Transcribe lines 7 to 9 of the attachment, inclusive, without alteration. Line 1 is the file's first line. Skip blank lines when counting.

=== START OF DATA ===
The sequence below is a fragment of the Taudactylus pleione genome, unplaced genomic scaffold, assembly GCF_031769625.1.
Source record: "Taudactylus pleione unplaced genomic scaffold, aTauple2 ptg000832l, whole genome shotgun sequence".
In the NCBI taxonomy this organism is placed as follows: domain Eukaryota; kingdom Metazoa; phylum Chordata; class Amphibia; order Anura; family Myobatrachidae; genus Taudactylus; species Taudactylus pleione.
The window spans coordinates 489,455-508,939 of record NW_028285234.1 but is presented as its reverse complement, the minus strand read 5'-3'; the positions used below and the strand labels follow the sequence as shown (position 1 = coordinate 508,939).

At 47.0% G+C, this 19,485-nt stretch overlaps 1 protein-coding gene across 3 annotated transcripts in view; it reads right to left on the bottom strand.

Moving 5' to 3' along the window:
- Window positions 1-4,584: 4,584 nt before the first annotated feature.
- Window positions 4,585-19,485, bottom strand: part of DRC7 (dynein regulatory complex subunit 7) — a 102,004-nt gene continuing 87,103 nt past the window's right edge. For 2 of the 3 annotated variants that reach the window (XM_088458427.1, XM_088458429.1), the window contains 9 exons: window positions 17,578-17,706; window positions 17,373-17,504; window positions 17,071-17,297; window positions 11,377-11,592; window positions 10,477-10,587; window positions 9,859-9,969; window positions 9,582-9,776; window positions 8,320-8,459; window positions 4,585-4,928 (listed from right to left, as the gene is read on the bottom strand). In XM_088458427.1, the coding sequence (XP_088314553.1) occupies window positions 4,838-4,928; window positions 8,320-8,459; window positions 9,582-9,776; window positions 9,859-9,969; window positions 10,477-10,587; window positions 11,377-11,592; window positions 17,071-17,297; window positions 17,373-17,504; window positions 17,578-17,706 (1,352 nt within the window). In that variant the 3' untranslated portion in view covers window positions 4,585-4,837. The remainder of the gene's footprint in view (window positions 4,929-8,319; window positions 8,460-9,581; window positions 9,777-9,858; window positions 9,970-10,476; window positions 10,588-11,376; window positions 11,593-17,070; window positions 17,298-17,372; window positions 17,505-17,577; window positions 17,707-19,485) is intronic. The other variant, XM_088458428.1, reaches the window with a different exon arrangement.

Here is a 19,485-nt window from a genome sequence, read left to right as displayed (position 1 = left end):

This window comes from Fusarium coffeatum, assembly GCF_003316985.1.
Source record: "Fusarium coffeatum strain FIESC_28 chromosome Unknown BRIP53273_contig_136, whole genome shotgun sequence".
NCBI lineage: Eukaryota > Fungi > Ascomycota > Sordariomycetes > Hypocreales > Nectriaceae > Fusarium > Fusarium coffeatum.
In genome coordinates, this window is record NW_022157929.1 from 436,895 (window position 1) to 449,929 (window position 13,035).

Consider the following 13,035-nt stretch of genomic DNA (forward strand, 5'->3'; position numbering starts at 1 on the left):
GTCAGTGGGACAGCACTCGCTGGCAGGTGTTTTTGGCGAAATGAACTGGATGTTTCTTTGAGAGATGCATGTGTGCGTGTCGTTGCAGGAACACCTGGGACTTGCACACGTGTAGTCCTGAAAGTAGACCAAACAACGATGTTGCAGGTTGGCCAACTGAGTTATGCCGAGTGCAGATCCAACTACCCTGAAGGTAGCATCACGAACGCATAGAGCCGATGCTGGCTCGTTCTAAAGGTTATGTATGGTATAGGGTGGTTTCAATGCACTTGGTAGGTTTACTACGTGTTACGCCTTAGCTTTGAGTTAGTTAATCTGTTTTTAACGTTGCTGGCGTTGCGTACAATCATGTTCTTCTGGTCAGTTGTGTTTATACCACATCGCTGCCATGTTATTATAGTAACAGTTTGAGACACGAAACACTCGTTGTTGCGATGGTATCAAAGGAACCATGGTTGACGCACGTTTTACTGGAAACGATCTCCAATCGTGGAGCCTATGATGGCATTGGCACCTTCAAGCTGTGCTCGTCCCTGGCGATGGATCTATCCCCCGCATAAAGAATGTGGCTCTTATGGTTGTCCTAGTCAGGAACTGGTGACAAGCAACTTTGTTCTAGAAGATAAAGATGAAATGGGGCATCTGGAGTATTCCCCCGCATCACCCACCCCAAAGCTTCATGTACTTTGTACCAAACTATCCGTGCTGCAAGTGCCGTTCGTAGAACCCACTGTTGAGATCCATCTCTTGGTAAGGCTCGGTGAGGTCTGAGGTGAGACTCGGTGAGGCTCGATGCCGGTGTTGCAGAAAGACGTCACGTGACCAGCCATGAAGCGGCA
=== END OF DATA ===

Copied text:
- Window positions 1-4,584: 4,584 nt before the first annotated feature.
- Window positions 4,585-19,485, bottom strand: part of DRC7 (dynein regulatory complex subunit 7) — a 102,004-nt gene continuing 87,103 nt past the window's right edge. For 2 of the 3 annotated variants that reach the window (XM_088458427.1, XM_088458429.1), the window contains 9 exons: window positions 17,578-17,706; window positions 17,373-17,504; window positions 17,071-17,297; window positions 11,377-11,592; window positions 10,477-10,587; window positions 9,859-9,969; window positions 9,582-9,776; window positions 8,320-8,459; window positions 4,585-4,928 (listed from right to left, as the gene is read on the bottom strand). In XM_088458427.1, the coding sequence (XP_088314553.1) occupies window positions 4,838-4,928; window positions 8,320-8,459; window positions 9,582-9,776; window positions 9,859-9,969; window positions 10,477-10,587; window positions 11,377-11,592; window positions 17,071-17,297; window positions 17,373-17,504; window positions 17,578-17,706 (1,352 nt within the window). In that variant the 3' untranslated portion in view covers window positions 4,585-4,837. The remainder of the gene's footprint in view (window positions 4,929-8,319; window positions 8,460-9,581; window positions 9,777-9,858; window positions 9,970-10,476; window positions 10,588-11,376; window positions 11,593-17,070; window positions 17,298-17,372; window positions 17,505-17,577; window positions 17,707-19,485) is intronic. The other variant, XM_088458428.1, reaches the window with a different exon arrangement.

Here is a 19,485-nt window from a genome sequence, read left to right as displayed (position 1 = left end):